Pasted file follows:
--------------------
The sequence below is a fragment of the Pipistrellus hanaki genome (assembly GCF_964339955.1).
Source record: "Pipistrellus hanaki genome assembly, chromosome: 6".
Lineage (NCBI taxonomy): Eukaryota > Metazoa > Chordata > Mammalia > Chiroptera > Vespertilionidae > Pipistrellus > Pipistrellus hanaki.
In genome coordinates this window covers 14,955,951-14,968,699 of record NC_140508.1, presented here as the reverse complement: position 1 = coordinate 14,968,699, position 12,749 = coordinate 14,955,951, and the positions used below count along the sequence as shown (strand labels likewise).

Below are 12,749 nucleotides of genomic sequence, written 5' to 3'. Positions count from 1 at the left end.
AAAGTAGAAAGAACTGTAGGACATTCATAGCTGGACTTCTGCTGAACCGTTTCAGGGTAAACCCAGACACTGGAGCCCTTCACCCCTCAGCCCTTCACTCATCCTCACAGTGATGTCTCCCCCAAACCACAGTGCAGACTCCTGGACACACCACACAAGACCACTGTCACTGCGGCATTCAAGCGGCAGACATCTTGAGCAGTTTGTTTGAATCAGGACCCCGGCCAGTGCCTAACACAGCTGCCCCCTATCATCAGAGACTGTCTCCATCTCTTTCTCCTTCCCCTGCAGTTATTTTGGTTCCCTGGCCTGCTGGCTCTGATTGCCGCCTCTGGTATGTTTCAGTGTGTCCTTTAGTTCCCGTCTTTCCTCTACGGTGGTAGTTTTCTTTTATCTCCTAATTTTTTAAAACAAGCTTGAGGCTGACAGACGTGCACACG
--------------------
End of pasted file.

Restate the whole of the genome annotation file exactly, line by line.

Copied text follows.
The sequence below is a fragment of the Pipistrellus hanaki genome (assembly GCF_964339955.1).
Source record: "Pipistrellus hanaki genome assembly, chromosome: 6".
Lineage (NCBI taxonomy): Eukaryota > Metazoa > Chordata > Mammalia > Chiroptera > Vespertilionidae > Pipistrellus > Pipistrellus hanaki.
In genome coordinates this window covers 14,955,951-14,968,699 of record NC_140508.1, presented here as the reverse complement: position 1 = coordinate 14,968,699, position 12,749 = coordinate 14,955,951, and the positions used below count along the sequence as shown (strand labels likewise).

Below are 12,749 nucleotides of genomic sequence, written 5' to 3'. Positions count from 1 at the left end.
AAAGTAGAAAGAACTGTAGGACATTCATAGCTGGACTTCTGCTGAACCGTTTCAGGGTAAACCCAGACACTGGAGCCCTTCACCCCTCAGCCCTTCACTCATCCTCACAGTGATGTCTCCCCCAAACCACAGTGCAGACTCCTGGACACACCACACAAGACCACTGTCACTGCGGCATTCAAGCGGCAGACATCTTGAGCAGTTTGTTTGAATCAGGACCCCGGCCAGTGCCTAACACAGCTGCCCCCTATCATCAGAGACTGTCTCCATCTCTTTCTCCTTCCCCTGCAGTTATTTTGGTTCCCTGGCCTGCTGGCTCTGATTGCCGCCTCTGGTATGTTTCAGTGTGTCCTTTAGTTCCCGTCTTTCCTCTACGGTGGTAGTTTTCTTTTATCTCCTAATTTTTTAAAACAAGCTTGAGGCTGACAGACGTGCACACG